I participated in two plays this fall, got cast in a third this winter, tried National Novel Writing Month, and visit the library once or twice a week. I didn’t realize how much I missed — and needed — storytelling in my life. Drama, reading and writing fiction, and music has made up a huge part of my life ever since I was young, so dabbling in those things again brings back the purpose and imagination of my carefree days. I’ve found that writing fiction, in particular, helps me pry off the perfectionist tendencies that keep me down. It’s also been more helpful, truthful, and healing to work out my existential angst in stories rather than essays. (By the way, I recently got into Goodreads and challenged myself to read 50 books this year. Join me?)

3. Teaching

I love teaching. I really do. I hate when the kids don’t listen and the Play Dough goes everywhere for the third time that day and the internet goes out right when you need it to teach this next lesson and you have to drag that one kid to the principal’s office because he choked somebody again and then threw himself on the floor and refused to move, but I love it. The hard days are really hard, but the good days are phenomenal. I’ve fallen in love with all of my kids (okay, except two — working on that) and am amazed at the progress they’ve made.

It’s the only job I’ve had that gives me purpose, uses and stretches my natural gifts, and makes me into a better person. Whatever jobs I end up doing will have to involve teaching kids in some capacity.

4. Giving myself spiritual space

As you probably guessed, I am completely burnt out with spirituality right now. I got to the point where nothing made sense anymore, and instead of fighting through it, I found peace in saying “I don’t know” and taking a break. Church, prayer, Bible reading…I stopped forcing myself to do them, because the only motivating factor I can muster is guilt and fear.

I still read and listen to primarily Christian voices — Addie Zierman, Phil Vischer, Sarah Bessey, Peter Enns, my local priest, my husband, the Orthodox liturgy, my conversations with thoughtful Christian friends, my dear commenters here. I like this place, as an observer, as someone taking things in, seeing how they play out, falling in love with the mystery and the story of redemption as an outsider, rather than frantically hammering out theology in order to protect myself from hellfire.

5. Boundaries

This year, I discovered that abuse of all kinds is more rampant in my little world than I thought. And so, this year, I had to set boundaries…cutting out manipulative voices, calling out abuse, taking stands, letting certain people go.

And oh, goodness, is it hard to do that, to be open to critique while closed to attack, all while being kind and humble. No doubt you’ve seen me get snippy with a few frustrating readers here and morph into the “tone police,” and I apologize for every time I’ve been ungracious. But as bad as I am at it and as hard as it is, I’ve found it far healthier to set boundaries and know my limits, both online and offline.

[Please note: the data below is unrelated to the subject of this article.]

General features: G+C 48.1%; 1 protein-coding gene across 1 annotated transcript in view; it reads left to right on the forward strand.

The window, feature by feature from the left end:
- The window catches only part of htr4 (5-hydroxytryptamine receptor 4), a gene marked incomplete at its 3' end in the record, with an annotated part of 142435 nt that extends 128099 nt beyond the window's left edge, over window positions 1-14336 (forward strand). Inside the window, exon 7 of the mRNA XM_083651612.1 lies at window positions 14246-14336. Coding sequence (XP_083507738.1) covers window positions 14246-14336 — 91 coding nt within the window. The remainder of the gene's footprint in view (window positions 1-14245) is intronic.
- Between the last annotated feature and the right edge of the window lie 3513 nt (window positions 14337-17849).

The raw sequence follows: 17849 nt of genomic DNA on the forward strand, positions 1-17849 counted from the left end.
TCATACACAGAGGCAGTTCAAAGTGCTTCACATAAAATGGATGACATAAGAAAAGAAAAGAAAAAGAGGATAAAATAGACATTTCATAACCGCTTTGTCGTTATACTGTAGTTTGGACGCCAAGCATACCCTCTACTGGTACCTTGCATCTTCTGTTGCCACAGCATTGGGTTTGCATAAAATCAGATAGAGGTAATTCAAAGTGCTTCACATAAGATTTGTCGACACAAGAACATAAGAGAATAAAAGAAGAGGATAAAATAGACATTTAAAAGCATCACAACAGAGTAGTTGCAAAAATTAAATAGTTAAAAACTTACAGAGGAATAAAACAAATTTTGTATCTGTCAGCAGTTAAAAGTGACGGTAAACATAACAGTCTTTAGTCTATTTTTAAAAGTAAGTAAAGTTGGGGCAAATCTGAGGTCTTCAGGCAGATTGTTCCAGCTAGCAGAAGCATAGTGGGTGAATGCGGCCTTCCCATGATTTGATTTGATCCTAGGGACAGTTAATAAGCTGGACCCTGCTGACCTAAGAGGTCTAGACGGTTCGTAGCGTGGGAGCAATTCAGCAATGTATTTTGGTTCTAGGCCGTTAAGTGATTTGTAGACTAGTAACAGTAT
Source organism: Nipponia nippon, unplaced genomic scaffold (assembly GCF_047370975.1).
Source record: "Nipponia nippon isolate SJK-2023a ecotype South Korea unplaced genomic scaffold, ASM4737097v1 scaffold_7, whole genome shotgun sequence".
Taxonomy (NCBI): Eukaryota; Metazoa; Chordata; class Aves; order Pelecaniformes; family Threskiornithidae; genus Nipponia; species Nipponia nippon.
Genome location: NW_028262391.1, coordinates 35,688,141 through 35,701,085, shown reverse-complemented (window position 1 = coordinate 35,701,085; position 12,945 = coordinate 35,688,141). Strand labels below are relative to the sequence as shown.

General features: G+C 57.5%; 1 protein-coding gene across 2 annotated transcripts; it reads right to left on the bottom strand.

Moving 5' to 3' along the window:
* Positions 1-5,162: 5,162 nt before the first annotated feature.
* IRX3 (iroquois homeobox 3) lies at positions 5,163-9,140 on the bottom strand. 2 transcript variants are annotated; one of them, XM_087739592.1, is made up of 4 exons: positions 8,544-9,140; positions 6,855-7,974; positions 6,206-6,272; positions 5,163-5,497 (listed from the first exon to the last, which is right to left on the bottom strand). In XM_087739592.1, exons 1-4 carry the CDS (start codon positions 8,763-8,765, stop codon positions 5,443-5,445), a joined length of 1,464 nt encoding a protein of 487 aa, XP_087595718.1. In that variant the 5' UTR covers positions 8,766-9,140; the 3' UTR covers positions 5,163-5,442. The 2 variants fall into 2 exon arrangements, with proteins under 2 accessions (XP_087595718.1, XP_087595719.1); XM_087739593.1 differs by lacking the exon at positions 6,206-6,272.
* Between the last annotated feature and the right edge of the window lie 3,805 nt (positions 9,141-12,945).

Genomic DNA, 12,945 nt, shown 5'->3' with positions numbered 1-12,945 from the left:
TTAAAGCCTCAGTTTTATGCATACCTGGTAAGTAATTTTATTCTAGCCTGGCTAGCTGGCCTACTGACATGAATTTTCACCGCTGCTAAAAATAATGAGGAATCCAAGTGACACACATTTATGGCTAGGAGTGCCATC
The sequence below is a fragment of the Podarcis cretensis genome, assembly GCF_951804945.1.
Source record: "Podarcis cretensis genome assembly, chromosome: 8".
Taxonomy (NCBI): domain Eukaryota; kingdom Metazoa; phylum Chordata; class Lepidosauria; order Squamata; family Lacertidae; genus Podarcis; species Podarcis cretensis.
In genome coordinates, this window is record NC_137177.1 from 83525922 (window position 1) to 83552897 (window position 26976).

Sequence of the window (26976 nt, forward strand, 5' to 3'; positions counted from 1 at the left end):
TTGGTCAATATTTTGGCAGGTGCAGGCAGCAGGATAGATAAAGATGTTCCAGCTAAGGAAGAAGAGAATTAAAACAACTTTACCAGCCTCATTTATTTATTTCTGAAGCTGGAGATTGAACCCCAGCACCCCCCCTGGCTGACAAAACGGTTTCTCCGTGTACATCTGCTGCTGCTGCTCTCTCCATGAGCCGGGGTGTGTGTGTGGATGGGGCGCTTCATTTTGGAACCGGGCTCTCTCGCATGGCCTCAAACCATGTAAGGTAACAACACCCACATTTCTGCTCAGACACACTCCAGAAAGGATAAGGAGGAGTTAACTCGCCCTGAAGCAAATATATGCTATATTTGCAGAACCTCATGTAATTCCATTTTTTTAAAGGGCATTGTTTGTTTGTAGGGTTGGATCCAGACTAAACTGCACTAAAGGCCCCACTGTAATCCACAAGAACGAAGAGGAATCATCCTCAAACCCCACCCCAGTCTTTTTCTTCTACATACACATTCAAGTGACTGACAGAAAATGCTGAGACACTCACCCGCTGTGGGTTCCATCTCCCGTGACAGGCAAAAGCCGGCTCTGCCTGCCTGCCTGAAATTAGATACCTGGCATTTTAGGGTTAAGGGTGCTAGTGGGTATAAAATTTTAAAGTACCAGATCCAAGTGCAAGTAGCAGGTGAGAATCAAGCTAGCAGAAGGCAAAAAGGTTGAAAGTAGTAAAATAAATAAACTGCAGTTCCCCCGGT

Here’s to a new year! I’m hoping for rest, healing, and creativity in this upcoming year. (A baby and a book deal wouldn’t be too shabby, either.)

What things did or didn’t work for you this past year?

No Perfect Victims


Is it just me, or do some people seem to think true victims don’t exist?

In their mind, there are people theoretically more or less at fault, but the person less at fault is held to an even higher standard than the person more at fault: “Sure, you got raped, but hey, calm down. Respond with love and forgiveness. Right now.”

If you don’t respond with the patience of a saint, legitimate hurt and even abuse gets swept under the rug.

And if you do respond with uncommon grace, well, then, don’t forget you’re no better than anyone else. Share any complaints about the abuse or injustice, any fears, sorrows, or angry outbursts — any negative emotion, period — and the conversation gets turned around to the real issue at hand: “You’re too bitter. You’re too angry. You’re too emotional. You’re not a perfect person, either, so show some grace.”

I’m all for empowering victims to control their own behavior, thoughts, and emotions. You don’t get away with murdering white police officers in response to racism, for instance. It’s not emotionally healthy to stew in hate for the rest of your life. But it’s false, patently false, to think that just because somebody responds in a poor or even heinous way doesn’t mean they haven’t experienced real abuse, or that their abuse isn’t important to address.

I’ve been wondering why people don’t understand this, because to me, your favorite whiny millennial SJW, victimization seems so obviously a thing that happens far more often than I ever thought possible. Why isn’t it obvious to everyone?

I think there are two reasons why.

One, there’s an understanding that it takes two to tango — if you got sexually assaulted, you must have done something come hither; if someone picked a fight with you, you must have provoked them. There are two sides of the story. The victim is the cause, the abuse is the effect. There is some sort of fault on both sides. This is because…

…two, abusers don’t always look like abusers, and/or victims don’t always look like victims. Abusers can be charming, lovable, pitiable, even decent, while their victims can be moody, problematic, frustrating, and guilty of other offenses. Even victims have a hard time labeling themselves as such, because they feel to some degree that they deserved the abuse.

Many people are looking for a victim that doesn’t exist — a lovable victim with an unblemished personality and few moral flaws to speak of. They don’t see victimhood, because they’re looking for a black-and-white case between an evil person and a good person.